Bleacher Report has many fantasy interviews: "The 20 Questions I'd Like to Ask Hines Ward" and whatnot.
Here's a real interview, with former Steelers All-Pro offensive lineman and current radio color commentator Tunch Ilkin.
Here he discusses the demise, but not dismissal, of the charity event fellow broadcaster and ex-Steeler Craig Wolfley held each year for the homeless of Pittsburgh at Heinz Field, how much an offensive line can improve from one year to the next, and how he actually is paid to help the Baltimore Ravens!
Marky: I was going to ask if there was going to be a “Tunch and Wolf Walk for the Homeless” this year, but I now understand there won’t be. Why?
Tunch: There won’t be a Walk because our director of development at the Light of Life Mission, Tom Lazar, had a massive heart attack and died Super Bowl week. That put our fundraising in a jam and we decided to focus on mailers. The executive director decided to hold it off a year.
We’re looking at doing it again next year in May.
Marky: How did you get involved with the Light of Life Mission?
Tunch: In 1987 I was downtown at a play and I remember seeing all these homeless. My heart broke through to them and I thought “What could I do?”
Through [former Steelers executive] Joe Gordon I was put in touch with Light of Life.
My involvement started in 1987 and I was blown away. People were giving their lives to the poor. I started volunteering and getting to know the staff and the disadvantaged...They made me a board member, but I’m a much better volunteer than a board member.
Marky:You mentioned to me in your reply to this interview request you’d be a part of Steelers fantasy camp this weekend in Latrobe. Explain what goes on in a Steelers fantasy camp.
Tunch: Guys come in. A bunch of Steelers come in. Craig Wolfley and I have been co-hosting for five or six years. The players include Dermotti Dawson, Mike Tomczak, Mike Logan, and Jason Gildon and a couple of coaches come in for chalk talk seasons.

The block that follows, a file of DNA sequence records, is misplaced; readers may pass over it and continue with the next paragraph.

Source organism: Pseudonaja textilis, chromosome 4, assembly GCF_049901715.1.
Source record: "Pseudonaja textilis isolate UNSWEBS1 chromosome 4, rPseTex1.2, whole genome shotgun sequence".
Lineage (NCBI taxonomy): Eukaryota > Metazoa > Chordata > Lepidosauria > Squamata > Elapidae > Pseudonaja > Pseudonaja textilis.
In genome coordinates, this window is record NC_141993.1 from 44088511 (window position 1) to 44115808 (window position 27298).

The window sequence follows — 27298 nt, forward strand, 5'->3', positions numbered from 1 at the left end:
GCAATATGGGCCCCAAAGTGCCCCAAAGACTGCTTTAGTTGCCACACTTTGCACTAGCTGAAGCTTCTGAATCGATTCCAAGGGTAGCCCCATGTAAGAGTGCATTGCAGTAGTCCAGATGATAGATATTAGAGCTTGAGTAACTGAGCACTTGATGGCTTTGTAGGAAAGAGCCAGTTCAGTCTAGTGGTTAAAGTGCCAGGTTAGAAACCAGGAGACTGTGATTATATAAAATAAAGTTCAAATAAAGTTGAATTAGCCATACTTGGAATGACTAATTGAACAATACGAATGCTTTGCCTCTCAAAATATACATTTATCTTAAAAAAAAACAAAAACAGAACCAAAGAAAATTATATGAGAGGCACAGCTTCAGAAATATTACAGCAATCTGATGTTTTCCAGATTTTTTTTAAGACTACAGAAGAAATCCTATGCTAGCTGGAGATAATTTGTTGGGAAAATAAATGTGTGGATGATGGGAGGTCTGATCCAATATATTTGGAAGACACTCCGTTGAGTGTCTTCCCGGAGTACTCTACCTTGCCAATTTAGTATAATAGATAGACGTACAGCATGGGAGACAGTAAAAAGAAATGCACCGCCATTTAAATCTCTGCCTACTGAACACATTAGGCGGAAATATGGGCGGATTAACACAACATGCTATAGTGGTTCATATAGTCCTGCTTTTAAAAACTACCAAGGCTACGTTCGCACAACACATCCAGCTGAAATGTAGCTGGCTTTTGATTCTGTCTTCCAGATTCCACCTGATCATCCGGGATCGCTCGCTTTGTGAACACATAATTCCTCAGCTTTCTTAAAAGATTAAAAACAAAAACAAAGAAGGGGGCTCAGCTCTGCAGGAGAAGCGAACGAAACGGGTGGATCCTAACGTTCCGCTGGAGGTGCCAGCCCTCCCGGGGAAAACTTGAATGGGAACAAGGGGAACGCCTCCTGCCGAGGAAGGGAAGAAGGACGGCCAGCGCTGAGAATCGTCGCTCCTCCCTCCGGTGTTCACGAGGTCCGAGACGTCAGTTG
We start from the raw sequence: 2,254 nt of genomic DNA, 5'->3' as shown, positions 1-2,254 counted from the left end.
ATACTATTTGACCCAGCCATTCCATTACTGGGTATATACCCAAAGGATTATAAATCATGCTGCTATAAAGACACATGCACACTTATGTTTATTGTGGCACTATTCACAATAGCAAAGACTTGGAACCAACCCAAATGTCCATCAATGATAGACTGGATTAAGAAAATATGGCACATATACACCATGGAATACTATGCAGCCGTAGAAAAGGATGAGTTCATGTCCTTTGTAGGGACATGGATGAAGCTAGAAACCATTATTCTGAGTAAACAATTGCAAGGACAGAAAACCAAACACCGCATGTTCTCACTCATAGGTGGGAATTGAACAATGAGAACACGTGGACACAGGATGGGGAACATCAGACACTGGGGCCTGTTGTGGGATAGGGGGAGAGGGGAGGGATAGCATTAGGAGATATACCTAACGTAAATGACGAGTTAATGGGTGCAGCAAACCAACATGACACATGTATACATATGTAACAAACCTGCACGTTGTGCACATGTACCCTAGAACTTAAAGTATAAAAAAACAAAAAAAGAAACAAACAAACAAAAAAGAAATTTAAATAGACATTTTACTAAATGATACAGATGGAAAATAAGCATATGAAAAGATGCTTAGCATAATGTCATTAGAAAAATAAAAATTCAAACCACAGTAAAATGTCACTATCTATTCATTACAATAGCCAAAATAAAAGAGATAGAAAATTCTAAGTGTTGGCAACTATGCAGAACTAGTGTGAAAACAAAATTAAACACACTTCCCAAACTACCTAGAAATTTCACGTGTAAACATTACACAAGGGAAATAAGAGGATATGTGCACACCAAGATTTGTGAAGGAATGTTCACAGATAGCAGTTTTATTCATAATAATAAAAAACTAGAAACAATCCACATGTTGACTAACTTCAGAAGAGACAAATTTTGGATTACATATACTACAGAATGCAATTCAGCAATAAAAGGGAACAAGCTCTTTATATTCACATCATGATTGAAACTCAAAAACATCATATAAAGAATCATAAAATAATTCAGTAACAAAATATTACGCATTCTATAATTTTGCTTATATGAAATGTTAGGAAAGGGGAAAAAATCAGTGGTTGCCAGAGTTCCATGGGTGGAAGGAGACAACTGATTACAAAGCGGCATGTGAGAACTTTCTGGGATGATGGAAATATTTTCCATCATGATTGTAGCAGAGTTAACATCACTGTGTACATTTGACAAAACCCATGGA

Friday night is a picture night and guys tell stories. On Saturday it’s a banquet. It’s just a time go through two practices and go through the same drills the Steelers do only minus the equipment.
On Sunday morning we have a punt, pass and kick competition.
The participants stay in the dorms and get a jersey. Try to get as close to training camp as possible.
There’s no game [at the end of camp], but you work on pass rushing and blocking, pass coverage; every aspect. I think there are six or eight stations. You learn how to do everything, throw, catch, punt, cover, run routes. You get a bird’s eye view of playing the game.
Marky: Now to the serious football talk. How do you think it was possible for a team to win the Super Bowl while allowing 49 sacks, the second-worst total in the AFC and the third-worst in franchise history?
Tunch: When you look at sacks given up it’s easy to assume all of them belong to the offensive line. But if we believed that our true assessment of the line is incorrect. Tight ends and running backs are also responsible, hot reads are sometimes missed, and the Steelers have a quarterback who likes to hold on to the ball. That will produce sacks.
The offensive line early on was shuffled and teams were blitzing. As the year went on it got better. The key is not how many sacks, but when the offensive line absolutely had to make plays, [in the post season] they kept Ben [Roethlisberger] upright.
Marky: You were known for not allowing sacks. Every year it seemed we’d hear “Tunch Ilkin only allowed one sack last season!” What’s the key to protecting the quarterback?
Tunch: You have to be good with your hands. They’re everything . . . We used to punch block, so the key to being a good pass blocker is to jam your hands into the defensive lineman, stop his pass rush move, and make him start all over. Then you have to shuffle your feet and be aggressive with your hands but under control so you don’t whiff.
Marky: You also were on those two teams that allowed more sacks than the 2008 squad, the 1983 team that allowed 52 sacks, and the 1989 Steelers that allowed 51. Can you tell us what adjustments were made the next season to reduce that number (in ’84 the Steelers allowed 35 sacks, in ’90 they allowed 33)?